MATH4431 Advanced Option Pricing
For further information about this unit, contact the Head of the Applied Mathematics Teaching Division, Dr Dave Galloway.
Further information about the School's Financial Mathematics program can be obtained from the Financial Mathematics Web Page.
An important and large part of modern quantitative finance is concerned with the valuation of derivative securities including not only vanilla calls and puts but also the vast family of exotic options. The latter includes barrier options, lookback options, compound options, American options, Asian options, rainbow options, credit derivatives and many others.
This unit develops a none-too-technical mathematical framework for obtaining the fair or arbitrage-free prices of such derivative securities. This framework includes the two main approaches in popular use: the risk-neutral expectations method and the corresponding PDE method. Students will be introduced to the necessary stochastic calculus methods that underlie both approaches. Some computational methods employed in industry will also be discussed.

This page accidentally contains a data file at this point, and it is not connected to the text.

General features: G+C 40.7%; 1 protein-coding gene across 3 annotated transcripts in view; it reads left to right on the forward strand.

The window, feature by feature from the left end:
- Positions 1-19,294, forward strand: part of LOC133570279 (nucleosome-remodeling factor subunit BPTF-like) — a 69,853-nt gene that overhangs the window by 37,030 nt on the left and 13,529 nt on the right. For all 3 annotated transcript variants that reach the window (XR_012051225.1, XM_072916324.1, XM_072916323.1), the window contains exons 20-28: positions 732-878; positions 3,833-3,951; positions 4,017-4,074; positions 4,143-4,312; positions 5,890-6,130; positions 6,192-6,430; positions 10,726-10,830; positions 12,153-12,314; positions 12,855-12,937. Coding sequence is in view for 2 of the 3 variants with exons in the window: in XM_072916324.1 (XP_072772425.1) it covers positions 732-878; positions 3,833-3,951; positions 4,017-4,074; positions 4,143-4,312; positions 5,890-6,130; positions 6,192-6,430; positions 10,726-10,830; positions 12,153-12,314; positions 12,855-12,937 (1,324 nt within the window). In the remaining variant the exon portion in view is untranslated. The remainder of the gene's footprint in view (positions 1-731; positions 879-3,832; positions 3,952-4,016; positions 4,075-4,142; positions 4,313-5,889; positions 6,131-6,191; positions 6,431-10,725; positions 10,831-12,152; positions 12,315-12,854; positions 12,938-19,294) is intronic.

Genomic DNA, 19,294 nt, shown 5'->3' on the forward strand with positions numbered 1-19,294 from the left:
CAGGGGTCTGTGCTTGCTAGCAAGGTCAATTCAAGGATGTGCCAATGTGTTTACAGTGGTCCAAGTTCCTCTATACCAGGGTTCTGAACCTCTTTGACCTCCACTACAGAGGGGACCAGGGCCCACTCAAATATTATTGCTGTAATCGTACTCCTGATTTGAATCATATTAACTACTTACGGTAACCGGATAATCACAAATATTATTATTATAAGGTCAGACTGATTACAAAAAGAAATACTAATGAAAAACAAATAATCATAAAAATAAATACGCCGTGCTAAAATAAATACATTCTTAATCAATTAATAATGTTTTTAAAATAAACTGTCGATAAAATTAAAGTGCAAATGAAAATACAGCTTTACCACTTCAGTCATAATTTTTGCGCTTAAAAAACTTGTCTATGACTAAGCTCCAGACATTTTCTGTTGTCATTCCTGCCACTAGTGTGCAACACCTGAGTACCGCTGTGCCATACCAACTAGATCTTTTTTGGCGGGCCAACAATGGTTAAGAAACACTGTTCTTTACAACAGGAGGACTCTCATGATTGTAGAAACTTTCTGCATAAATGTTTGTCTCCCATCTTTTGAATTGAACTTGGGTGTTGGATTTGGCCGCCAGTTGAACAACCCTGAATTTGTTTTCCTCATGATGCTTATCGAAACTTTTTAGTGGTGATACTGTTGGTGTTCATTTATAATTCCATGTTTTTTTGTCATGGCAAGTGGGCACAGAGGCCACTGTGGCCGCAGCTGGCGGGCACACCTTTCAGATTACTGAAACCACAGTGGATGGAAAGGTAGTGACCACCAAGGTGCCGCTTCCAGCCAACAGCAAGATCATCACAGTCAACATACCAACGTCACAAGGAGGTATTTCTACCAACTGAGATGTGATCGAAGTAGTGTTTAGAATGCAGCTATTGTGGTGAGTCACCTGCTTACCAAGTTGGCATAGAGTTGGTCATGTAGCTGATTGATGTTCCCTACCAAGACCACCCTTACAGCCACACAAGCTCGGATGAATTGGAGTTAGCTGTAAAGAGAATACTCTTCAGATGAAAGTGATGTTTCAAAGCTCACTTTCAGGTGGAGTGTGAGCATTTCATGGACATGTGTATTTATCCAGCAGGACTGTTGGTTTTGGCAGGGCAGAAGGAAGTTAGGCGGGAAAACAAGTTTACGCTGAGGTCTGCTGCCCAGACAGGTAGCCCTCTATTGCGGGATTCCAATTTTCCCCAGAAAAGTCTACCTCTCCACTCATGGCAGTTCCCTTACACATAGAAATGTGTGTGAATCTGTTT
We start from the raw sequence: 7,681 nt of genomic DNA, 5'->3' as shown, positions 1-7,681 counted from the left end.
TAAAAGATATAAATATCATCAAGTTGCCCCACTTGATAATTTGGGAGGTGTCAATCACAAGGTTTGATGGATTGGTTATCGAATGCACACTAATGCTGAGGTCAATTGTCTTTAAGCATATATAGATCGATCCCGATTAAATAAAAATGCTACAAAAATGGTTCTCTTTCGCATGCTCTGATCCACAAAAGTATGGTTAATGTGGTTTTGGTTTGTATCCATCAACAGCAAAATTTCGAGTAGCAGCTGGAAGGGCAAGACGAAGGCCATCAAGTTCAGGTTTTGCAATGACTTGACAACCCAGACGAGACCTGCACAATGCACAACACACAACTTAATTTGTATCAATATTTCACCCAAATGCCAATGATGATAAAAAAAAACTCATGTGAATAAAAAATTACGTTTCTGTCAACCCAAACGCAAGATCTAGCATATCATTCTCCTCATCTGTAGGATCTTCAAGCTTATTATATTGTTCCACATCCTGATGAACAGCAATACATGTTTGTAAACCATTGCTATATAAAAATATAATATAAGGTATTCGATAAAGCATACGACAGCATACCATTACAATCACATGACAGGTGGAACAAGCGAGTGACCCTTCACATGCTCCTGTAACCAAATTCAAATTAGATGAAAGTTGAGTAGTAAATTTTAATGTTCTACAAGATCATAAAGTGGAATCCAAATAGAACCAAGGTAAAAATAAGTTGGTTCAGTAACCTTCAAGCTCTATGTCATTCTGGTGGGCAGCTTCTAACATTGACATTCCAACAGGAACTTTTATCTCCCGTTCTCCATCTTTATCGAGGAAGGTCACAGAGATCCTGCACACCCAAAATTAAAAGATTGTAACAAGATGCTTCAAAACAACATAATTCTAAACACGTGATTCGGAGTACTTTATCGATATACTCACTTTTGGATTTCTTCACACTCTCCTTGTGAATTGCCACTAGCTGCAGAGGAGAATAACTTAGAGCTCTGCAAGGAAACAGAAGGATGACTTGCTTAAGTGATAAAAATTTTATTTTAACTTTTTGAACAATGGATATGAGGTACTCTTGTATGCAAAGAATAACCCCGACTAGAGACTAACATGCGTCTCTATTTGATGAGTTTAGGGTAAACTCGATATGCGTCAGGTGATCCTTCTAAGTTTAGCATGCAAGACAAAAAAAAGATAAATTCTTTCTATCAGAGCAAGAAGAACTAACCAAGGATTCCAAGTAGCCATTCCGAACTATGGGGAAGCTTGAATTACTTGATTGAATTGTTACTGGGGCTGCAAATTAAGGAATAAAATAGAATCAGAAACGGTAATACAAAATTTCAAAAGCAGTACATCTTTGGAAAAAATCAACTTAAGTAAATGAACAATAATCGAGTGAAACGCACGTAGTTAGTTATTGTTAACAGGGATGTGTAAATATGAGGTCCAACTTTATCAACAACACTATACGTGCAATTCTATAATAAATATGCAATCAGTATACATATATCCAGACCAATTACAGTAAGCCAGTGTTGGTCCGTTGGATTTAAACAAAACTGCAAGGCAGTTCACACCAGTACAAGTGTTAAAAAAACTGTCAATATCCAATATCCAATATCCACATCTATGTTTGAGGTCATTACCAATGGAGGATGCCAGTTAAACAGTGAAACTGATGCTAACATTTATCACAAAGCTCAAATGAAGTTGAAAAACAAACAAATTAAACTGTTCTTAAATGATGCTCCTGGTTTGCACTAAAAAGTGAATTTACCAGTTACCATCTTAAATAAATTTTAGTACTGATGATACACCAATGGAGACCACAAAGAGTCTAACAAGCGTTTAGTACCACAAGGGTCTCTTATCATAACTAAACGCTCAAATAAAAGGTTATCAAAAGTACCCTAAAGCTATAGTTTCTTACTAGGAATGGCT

While a good understanding of mathematical statistics and PDE's would be an advantage, the unit assumes neither. Thus students and practitioners with strong analytical skills will still benefit from this unit, regarded as one of the most advanced academic programs of its kind in the country.
Assumed knowledge: BSc in mathematics or equivalent, and familiarity with financial concepts such as arbitrage, options, and the basics of Black-Scholes option-pricing methodology.
Method of assessment: 60% from final exam, 40% from assignments.
Workload: 6 credit points (one eighth of the standard annual load for a full-time student).
Contact hours: twelve 2-hour lectures plus twelve hours of supervised work at times to be arranged.